The Sunday Intertitle: Tempest in a Teacup
TEMPEST, a late-silent John Barrymore pic, is a fine reminder of how handsome, dashing and dumb Hollywood pics could be. Without a brain in its head, but with a simply incredible eye, the movie benefits from the double-whammy of James Wong Howe on camera and William Cameron Menzies on production design. Given Menzies’ maximilist interpretation of the designer’s job, it’s likely he sketched out every camera position for director Sam Taylor, a frequent collaborator and good director with no obvious style of his own. In fact, the IMDb lists two additional, uncredited directors, Lewis Milestone, an arch-stylist if ever there was one, and Viktor Tourjansky, another filmmaker of visual genius. It may be that Menzies’s role involved uniting the various approaches under one stylistic banner, as he did with the patchwork of GONE WITH THE WIND.
Barrymore plays a dragoon officer, promoted through hard work, but cashiered and imprisoned after falling for a princess (Camilla Horn, from Murnau’s FAUST). An evil toff in a monocle torments Barrymore on one side, while a red revolutionary (the striking Boris de Fast) tempts him from the other. What with the grinning skull-faced commie, and Louis Wolheim’s Sgt Bulba, with his flattened fizzog (like he’s wearing a tight, invisible stocking on his head), it’s a movie of striking physiognomies, crowned by the Great Profile himself.
Among the film’s visual treats, we get a glimpse of the world as it appears to Barrymore.
The movie condemns the hide-bound class system of Tsarist Russia, while deploring the Revolution also, winding up as a piece of propaganda for the American way despite having no American scenes or characters. It’s not subtle, but Barrymore frequently is, avoiding the ham he was sometimes associated with — although he has some fun with his drinking scenes. A recurring tactic has him make some humorous expression in response to an upcoming situation, then play the situation itself quite straight.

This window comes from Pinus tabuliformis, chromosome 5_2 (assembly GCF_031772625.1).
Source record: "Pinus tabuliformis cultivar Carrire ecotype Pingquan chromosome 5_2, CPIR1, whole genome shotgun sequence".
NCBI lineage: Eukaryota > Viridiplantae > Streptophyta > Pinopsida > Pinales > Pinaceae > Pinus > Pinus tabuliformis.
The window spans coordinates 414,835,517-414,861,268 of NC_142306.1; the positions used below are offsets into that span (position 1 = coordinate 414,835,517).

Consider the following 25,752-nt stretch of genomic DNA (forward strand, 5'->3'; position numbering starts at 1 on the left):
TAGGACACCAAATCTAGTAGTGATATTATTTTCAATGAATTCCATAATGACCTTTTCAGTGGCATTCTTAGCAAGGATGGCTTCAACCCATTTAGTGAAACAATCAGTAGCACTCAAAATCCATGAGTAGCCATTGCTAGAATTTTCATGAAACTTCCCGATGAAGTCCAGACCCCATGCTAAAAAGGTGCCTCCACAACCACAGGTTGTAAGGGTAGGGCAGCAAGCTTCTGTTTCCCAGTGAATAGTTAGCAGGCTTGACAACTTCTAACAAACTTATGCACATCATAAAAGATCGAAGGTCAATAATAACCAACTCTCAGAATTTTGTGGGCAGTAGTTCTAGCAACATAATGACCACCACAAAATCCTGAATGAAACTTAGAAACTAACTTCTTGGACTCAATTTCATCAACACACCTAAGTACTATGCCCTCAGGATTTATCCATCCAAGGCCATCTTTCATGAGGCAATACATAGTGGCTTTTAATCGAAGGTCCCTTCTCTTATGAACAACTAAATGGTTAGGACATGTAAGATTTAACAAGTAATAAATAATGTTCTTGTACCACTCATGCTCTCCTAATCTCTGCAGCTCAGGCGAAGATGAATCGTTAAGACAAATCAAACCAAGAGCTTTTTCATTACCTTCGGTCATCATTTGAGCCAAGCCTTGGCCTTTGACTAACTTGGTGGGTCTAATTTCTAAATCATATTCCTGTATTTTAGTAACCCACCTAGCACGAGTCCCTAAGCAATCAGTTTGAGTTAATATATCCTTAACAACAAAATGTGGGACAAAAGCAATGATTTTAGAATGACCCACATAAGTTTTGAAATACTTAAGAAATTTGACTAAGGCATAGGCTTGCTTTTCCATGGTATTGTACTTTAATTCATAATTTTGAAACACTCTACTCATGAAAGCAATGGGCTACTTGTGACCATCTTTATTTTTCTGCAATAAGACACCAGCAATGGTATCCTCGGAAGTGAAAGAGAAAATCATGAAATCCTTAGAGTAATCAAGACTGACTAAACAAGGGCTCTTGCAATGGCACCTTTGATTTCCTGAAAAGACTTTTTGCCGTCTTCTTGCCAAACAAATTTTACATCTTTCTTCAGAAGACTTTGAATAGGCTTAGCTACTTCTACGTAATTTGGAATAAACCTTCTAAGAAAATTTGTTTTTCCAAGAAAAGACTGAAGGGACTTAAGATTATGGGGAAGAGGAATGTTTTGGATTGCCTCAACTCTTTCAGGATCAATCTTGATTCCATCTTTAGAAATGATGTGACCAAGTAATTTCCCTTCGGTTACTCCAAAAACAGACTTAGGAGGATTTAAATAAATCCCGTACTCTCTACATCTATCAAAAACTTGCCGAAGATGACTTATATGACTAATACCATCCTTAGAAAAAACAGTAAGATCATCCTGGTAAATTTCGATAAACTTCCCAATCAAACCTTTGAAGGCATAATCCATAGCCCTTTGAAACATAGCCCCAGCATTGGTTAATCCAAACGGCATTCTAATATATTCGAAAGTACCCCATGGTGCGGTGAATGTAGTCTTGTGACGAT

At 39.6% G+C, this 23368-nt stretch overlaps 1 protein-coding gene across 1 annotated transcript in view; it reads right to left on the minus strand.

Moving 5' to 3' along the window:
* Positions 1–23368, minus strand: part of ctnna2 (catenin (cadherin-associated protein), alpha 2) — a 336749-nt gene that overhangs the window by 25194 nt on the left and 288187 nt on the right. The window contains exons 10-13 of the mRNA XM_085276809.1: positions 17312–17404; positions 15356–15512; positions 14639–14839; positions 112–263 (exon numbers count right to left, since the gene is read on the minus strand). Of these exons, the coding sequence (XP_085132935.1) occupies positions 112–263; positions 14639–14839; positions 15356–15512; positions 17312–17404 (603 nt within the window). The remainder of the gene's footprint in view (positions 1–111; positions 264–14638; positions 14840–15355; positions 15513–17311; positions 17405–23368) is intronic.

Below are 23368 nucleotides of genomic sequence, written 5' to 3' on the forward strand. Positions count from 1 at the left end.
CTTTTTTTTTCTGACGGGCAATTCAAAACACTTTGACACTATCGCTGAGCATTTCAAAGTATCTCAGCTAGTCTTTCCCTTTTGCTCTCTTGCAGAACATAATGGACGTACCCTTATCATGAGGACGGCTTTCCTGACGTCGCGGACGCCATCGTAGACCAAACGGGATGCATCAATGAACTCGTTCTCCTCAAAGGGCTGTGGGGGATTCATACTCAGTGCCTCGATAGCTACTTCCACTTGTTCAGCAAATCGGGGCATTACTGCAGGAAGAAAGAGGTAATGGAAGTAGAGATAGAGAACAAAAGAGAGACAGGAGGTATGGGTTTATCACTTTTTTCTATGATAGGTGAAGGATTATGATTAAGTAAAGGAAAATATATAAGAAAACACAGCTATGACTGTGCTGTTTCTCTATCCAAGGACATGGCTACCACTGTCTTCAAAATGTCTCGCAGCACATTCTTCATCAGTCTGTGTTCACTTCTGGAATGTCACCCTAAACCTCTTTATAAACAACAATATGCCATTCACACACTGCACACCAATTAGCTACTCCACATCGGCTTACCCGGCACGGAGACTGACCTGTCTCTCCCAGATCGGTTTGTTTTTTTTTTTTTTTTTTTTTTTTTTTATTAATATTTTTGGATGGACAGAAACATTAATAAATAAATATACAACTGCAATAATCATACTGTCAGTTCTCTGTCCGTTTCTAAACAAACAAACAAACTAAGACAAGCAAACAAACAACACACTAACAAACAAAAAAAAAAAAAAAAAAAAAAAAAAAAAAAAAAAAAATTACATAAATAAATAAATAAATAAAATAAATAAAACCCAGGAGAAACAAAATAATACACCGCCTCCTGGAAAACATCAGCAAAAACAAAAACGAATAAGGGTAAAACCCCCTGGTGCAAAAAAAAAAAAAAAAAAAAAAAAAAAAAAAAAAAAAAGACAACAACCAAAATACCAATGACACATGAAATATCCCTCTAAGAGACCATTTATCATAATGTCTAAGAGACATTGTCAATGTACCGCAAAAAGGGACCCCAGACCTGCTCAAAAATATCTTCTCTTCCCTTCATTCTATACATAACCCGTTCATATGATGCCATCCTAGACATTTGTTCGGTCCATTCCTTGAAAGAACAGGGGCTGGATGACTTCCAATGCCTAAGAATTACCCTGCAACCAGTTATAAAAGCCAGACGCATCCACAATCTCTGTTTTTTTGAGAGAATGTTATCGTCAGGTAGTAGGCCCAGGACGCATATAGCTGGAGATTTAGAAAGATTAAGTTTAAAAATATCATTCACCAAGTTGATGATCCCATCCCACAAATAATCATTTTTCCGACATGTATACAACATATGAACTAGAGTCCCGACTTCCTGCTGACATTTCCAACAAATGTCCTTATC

Barrymore’s work towards the end of the film is among his best ever, as he has the opportunity to avenge himself upon the woman who ruined him, but finds he still loves her — and that she loves him. On the one hand, the great actor clearly knew this wasn’t Shakespeare, but he invests totally in it: without losing his distinctive wildness, he manages incredible gradations of emotions, and holds sustained closeups which are simply electrifying. Camilla Horn doesn’t match him for nuance, but still makes an effective foil, dialing the histrionics right down and acting as a kind of mirror for Barrymore.
One sequence, where a distraught and imprisoned JB hallucinates images of the war he’s missing (here, I found sympathy a slight strain) and his lady-love/hate — the visions appear as if projected on the prison wall, like the visions in SUNRISE which are seemingly projected on the sky itself — is both pictorially remarkable and rather frightening: Barrymore’s rather convincing incredulous reactions strongly suggest he’s had pertinent experience of hallucinatory torment.
The movie ends up a lot like Benjamin Christensen’s MOCKERY, but Barrymore instead of Lon Chaney makes a considerable difference, as does the incredible talent assembled behind the camera: instead of MOCKERY’s smooth MGM professionalism, we get fireworks of sputtering genius.
The whole movie takes place behind a blizzard of fine white scratches, especially at reel changes, and the climax shows obvious signs of missing footage — it plays like a random sampling of final moments, but fortunately we can follow the course of the action OK. It’s frustrating, but not too destructive. The movie is available here ~